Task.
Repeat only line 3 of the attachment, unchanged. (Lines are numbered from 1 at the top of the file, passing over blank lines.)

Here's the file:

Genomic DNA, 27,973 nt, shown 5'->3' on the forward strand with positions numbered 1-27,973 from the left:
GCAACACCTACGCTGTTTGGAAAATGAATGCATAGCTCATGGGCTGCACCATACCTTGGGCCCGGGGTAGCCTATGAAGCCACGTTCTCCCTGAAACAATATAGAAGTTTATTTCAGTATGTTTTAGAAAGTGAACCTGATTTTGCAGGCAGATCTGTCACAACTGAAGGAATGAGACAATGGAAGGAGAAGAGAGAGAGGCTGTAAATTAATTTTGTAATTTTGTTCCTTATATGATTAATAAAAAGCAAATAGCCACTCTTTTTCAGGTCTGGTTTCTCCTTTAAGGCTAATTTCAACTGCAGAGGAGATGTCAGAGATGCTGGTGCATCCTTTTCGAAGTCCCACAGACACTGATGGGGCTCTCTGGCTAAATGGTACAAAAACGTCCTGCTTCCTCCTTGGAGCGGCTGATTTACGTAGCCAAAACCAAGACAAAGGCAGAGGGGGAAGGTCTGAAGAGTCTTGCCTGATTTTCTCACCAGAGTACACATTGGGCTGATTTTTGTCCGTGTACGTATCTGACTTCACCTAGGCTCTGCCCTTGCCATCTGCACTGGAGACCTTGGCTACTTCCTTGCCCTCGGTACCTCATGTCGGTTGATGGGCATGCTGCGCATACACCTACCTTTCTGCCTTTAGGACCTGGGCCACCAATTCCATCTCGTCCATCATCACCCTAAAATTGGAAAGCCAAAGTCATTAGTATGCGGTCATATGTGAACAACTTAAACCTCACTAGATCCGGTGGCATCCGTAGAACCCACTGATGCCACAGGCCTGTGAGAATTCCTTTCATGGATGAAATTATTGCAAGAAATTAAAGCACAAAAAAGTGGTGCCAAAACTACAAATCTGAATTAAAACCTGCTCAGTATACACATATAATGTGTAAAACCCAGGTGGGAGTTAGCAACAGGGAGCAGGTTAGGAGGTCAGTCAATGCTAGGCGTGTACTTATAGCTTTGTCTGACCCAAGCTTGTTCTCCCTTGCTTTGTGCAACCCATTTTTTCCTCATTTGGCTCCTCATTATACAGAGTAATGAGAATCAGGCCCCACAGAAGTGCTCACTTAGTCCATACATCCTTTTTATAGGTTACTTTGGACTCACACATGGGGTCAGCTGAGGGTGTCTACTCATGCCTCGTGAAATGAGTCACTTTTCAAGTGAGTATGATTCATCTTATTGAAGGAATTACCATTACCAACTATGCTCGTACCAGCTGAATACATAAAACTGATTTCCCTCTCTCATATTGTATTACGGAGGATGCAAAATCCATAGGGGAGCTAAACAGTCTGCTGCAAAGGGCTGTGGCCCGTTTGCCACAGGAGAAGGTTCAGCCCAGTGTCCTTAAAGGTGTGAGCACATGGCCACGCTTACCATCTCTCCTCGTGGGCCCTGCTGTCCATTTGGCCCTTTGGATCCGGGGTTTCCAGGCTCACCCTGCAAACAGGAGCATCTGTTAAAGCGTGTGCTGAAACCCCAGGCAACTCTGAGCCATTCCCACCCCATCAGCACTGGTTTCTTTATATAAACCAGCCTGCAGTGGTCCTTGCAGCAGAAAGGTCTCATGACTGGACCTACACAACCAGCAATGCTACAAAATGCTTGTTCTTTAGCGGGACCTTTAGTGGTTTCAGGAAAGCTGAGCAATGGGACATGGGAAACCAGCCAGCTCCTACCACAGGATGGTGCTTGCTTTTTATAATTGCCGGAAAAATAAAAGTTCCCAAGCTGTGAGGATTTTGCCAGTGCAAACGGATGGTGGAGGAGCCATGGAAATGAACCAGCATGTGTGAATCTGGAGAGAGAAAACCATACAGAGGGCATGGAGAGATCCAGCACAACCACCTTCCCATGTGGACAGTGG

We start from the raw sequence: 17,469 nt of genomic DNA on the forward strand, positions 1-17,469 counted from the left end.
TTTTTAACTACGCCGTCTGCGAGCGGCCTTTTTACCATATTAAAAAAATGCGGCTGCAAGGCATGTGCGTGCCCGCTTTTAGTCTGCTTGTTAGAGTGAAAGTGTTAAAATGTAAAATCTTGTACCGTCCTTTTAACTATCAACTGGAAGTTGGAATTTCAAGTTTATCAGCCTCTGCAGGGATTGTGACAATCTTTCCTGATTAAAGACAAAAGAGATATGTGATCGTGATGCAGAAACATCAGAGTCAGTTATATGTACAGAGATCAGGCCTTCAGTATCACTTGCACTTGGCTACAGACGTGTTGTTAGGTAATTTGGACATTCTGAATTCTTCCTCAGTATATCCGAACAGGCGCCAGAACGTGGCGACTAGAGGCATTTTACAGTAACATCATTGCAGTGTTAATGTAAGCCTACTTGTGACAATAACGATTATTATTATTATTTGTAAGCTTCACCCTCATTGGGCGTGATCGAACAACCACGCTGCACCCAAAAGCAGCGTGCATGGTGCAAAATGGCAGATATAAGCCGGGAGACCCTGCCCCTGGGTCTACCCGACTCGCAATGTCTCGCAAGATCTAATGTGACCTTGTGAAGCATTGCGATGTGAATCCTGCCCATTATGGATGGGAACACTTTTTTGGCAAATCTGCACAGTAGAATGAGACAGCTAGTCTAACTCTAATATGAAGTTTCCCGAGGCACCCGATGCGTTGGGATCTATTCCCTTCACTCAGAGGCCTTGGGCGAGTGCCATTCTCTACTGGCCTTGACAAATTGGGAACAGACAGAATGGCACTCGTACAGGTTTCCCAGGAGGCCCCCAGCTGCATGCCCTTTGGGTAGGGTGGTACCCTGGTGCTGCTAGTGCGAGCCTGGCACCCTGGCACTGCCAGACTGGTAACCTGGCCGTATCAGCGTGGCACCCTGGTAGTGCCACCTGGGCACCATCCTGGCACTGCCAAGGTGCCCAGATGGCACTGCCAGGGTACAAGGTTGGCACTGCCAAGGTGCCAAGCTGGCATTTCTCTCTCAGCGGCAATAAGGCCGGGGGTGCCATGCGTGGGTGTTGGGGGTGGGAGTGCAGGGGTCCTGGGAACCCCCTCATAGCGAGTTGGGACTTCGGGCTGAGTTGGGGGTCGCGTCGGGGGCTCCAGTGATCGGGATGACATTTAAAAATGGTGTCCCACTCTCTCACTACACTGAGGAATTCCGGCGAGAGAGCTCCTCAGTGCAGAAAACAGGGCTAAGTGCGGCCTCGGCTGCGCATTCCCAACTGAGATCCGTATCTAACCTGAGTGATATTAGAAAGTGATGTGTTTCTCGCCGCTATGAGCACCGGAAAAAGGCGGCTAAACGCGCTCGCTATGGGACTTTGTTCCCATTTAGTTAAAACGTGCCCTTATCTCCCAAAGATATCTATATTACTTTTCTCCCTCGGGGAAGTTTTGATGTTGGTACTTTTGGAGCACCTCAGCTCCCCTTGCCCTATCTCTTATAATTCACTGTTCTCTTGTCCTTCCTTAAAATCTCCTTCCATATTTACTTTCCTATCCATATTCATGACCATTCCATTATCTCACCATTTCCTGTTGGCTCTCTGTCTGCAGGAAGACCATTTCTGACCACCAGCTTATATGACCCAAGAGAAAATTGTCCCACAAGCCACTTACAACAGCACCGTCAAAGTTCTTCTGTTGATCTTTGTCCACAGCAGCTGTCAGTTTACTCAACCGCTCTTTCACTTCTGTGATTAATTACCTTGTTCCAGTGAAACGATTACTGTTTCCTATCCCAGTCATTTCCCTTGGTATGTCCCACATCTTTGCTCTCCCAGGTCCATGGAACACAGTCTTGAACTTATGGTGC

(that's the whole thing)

We start from the raw sequence: 17,469 nt of genomic DNA on the forward strand, positions 1-17,469 counted from the left end.